The decision by the US, the largest producer of crude, and some of the world's biggest oil-importing countries to release millions of barrels of strategic oil reserves to bring down high energy prices left markets in uncertainty.
In response, oil prices surged on Tuesday following the announcement by the White House that the US and oil-importing countries including India, the UK, Japan and South Korea, would release a total of 80 million barrels of crude on to the market.
Crude commodity prices are 60 per cent higher than at the start of the year due to the continuing economic recovery in many parts of the world. Higher oil prices are politically sensitive in many global economies, particularly in the US, which is heading into midterm elections. The price of oil at the pump is a critical factor in deciding the outcome of such polls.
Brent, under which two-thirds of the world's crude is traded, rose 3.5 per cent, settling at $82.25 per barrel on Tuesday following the announcement of the SPR release. West Texas Intermediate, which tracks US crude grades, jumped 2.65 per cent to close at $78.50 per barrel.
The benchmarks, however, remained muted on Wednesday, with Brent down 0.63 per cent at $81.79 per barrel at 3pm UAE time and WTI down 0.43 per cent at $78.16 per barrel.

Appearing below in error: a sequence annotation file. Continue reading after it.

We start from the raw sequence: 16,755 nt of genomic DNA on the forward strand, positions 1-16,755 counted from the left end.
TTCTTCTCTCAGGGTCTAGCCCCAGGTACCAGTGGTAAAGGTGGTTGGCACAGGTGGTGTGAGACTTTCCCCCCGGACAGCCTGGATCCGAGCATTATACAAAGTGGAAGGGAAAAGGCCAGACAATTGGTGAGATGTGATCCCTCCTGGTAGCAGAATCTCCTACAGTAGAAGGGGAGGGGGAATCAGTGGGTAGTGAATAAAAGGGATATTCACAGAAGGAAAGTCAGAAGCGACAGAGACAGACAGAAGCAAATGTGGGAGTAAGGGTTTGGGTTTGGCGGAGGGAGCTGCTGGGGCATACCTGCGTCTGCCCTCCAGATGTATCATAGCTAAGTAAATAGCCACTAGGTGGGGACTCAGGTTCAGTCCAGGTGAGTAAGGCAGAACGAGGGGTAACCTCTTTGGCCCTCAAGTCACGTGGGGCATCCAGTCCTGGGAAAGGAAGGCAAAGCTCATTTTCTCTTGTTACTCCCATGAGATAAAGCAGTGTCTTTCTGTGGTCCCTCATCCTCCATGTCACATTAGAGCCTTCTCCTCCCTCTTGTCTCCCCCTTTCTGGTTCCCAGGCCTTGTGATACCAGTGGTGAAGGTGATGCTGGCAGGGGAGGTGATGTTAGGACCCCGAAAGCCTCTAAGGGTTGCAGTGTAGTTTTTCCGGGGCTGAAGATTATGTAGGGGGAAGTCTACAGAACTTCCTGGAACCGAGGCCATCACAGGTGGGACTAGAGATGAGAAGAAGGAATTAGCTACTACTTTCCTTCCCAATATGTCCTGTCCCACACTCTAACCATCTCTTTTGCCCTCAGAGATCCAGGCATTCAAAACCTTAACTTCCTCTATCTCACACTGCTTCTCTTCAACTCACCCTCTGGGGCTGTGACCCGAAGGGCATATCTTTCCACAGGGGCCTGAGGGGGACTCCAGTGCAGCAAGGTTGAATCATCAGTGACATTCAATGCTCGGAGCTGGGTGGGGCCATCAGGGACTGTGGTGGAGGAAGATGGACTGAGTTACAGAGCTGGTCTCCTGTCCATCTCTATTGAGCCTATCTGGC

The US will release 50 million barrels from its strategic reserves — stocks of crude maintained to meet emergency needs. The US intends to bring forward a planned sale of 18 million barrels of crude and will exchange the remainder with buyers in an oil market repo.
India, which has been at the forefront of lobbying to bring oil prices down, will make a smaller commitment and release 5 million barrels. Japan will also bring 5 million barrels to the market, while South Korea will add 3.5 million barrels.
China has yet to announce a number, but the world's biggest importer of crude is likely to release between 7 million and 15 million barrels. The UK, which is also backing the US initiative, will add a nominal amount of 1.5 million barrels.
“With President Biden using most of his discretionary quota available last night from the SPR, the amounts released over the time frame will not be enough to materially impact oil prices and, clearly, markets also thought the same,” said Jeffrey Halley, senior market analyst for Asia Pacific at Oanda.
Market observers will now turn to Opec+, the supergroup of producers led by Saudi Arabia and Russia, to weigh their response to the unprecedented release from the US and its key crude importers.
The group will meet on December 2 to evaluate the last increment of their plan to return 2 million barrels per day of supply to the markets by the end of the year, reversing historic cuts to offset low demand during the pandemic.